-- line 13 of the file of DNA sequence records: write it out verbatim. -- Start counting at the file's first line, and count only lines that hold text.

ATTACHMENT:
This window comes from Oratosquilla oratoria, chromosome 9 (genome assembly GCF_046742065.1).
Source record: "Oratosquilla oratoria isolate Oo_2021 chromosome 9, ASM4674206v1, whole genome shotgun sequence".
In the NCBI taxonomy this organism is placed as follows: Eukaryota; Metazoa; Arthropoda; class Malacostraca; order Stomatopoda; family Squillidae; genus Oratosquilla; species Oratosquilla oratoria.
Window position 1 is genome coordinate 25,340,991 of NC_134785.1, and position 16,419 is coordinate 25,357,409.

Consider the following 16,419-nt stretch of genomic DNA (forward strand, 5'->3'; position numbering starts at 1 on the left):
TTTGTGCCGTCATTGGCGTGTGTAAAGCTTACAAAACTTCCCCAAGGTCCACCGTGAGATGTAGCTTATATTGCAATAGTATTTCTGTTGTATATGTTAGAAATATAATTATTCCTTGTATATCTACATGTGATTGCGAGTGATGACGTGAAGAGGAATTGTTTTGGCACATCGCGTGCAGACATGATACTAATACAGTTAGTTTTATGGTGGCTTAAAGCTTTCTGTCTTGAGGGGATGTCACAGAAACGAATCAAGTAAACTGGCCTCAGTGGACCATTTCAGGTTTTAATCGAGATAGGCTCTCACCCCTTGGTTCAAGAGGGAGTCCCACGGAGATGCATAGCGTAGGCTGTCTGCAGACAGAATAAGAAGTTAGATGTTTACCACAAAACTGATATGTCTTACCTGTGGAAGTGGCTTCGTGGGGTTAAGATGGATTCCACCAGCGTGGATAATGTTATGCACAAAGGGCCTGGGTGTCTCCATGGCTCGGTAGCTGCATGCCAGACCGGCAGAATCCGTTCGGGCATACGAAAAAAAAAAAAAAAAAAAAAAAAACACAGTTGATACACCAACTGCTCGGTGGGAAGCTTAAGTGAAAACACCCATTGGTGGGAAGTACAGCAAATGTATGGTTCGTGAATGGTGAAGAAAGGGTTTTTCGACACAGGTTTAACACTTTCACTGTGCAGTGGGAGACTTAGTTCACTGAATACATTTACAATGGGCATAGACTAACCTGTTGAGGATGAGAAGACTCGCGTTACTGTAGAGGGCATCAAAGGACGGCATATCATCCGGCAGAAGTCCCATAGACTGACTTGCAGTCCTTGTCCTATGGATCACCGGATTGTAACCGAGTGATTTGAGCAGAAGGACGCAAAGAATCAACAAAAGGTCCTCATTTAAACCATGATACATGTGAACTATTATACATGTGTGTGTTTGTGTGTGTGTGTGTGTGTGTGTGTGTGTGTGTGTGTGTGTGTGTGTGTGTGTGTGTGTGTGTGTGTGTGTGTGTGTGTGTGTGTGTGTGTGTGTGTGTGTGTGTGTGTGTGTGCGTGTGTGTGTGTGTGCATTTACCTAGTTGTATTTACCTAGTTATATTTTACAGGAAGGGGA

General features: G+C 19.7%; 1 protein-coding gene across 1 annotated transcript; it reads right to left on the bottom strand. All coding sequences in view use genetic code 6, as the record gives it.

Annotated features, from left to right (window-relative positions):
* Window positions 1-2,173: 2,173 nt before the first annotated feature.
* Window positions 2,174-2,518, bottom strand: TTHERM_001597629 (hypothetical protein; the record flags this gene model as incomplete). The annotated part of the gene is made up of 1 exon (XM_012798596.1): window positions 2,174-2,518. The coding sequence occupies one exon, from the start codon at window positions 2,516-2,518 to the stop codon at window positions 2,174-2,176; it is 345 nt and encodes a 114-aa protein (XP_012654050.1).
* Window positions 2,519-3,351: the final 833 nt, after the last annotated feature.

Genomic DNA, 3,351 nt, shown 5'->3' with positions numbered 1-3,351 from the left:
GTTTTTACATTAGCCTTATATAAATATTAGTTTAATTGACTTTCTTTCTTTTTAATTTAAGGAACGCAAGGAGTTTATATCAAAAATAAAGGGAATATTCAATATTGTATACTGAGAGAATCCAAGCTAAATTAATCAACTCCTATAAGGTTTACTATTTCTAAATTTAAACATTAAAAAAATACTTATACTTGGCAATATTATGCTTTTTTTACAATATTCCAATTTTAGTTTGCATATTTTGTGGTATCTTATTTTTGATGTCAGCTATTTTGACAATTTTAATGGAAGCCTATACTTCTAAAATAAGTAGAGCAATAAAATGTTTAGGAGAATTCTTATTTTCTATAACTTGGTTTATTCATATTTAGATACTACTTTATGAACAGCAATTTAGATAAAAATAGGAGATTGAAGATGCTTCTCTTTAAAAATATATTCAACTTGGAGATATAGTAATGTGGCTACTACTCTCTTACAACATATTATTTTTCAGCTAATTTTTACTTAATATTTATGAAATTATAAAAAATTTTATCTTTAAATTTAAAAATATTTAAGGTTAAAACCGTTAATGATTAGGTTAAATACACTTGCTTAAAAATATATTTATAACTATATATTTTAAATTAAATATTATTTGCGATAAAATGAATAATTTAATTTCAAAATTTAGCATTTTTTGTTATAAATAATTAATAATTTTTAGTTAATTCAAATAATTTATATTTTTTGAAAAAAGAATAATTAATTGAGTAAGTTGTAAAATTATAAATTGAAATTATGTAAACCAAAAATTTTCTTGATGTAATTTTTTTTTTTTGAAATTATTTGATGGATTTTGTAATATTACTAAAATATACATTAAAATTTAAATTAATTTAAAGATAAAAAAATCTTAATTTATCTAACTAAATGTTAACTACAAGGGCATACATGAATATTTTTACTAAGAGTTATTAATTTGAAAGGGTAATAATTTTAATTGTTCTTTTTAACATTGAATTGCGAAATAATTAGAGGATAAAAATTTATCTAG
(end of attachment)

GTTTTTACATTAGCCTTATATAAATATTAGTTTAATTGACTTTCTTTCTTTTTAATTTAAGGAACGCAAGGAGTTTATATCAAAAATAAAGGGAATATTCAATATTGTATACTGAGAGAATCCAAGCTAAATTAATCAACTCCTATAAGGTTTACTATTTCTAAATTTAAACATTAAAAAAATACTTATACTTGGCAATATTATGCTTTTTTTACAATATTCCAATTTTAGTTTGCATATTTTGTGGTATCTTATTTTTGATGTCAGCTATTTTGACAATTTTAATGGAAGCCTATACTTCTAAAATAAGTAGAGCAATAAAATGTTTAGGAGAATTCTTATTTTCTATAACTTGGTTTATTCATATTTAGATACTACTTTATGAACAGCAATTTAGATAAAAATAGGAGATTGAAGATGCTTCTCTTTAAAAATATATTCAACTTGGAGATATAGTAATGTGGCTACTACTCTCTTACAACATATTATTTTTCAGCTAATTTTTACTTAATATTTATGAAATTATAAAAAATTTTATCTTTAAATTTAAAAATATTTAAGGTTAAAACCGTTAATGATTAGGTTAAATACACTTGCTTAAAAATATATTTATAACTATATATTTTAAATTAAATATTATTTGCGATAAAATGAATAATTTAATTTCAAAATTTAGCATTTTTTGTTATAAATAATTAATAATTTTTAGTTAATTCAAATAATTTATATTTTTTGAAAAAAGAATAATTAATTGAGTAAGTTGTAAAATTATAAATTGAAATTATGTAAACCAAAAATTTTCTTGATGTAATTTTTTTTTTTTGAAATTATTTGATGGATTTTGTAATATTACTAAAATATACATTAAAATTTAAATTAATTTAAAGATAAAAAAATCTTAATTTATCTAACTAAATGTTAACTACAAGGGCATACATGAATATTTTTACTAAGAGTTATTAATTTGAAAGGGTAATAATTTTAATTGTTCTTTTTAACATTGAATTGCGAAATAATTAGAGGATAAAAATTTATCTAG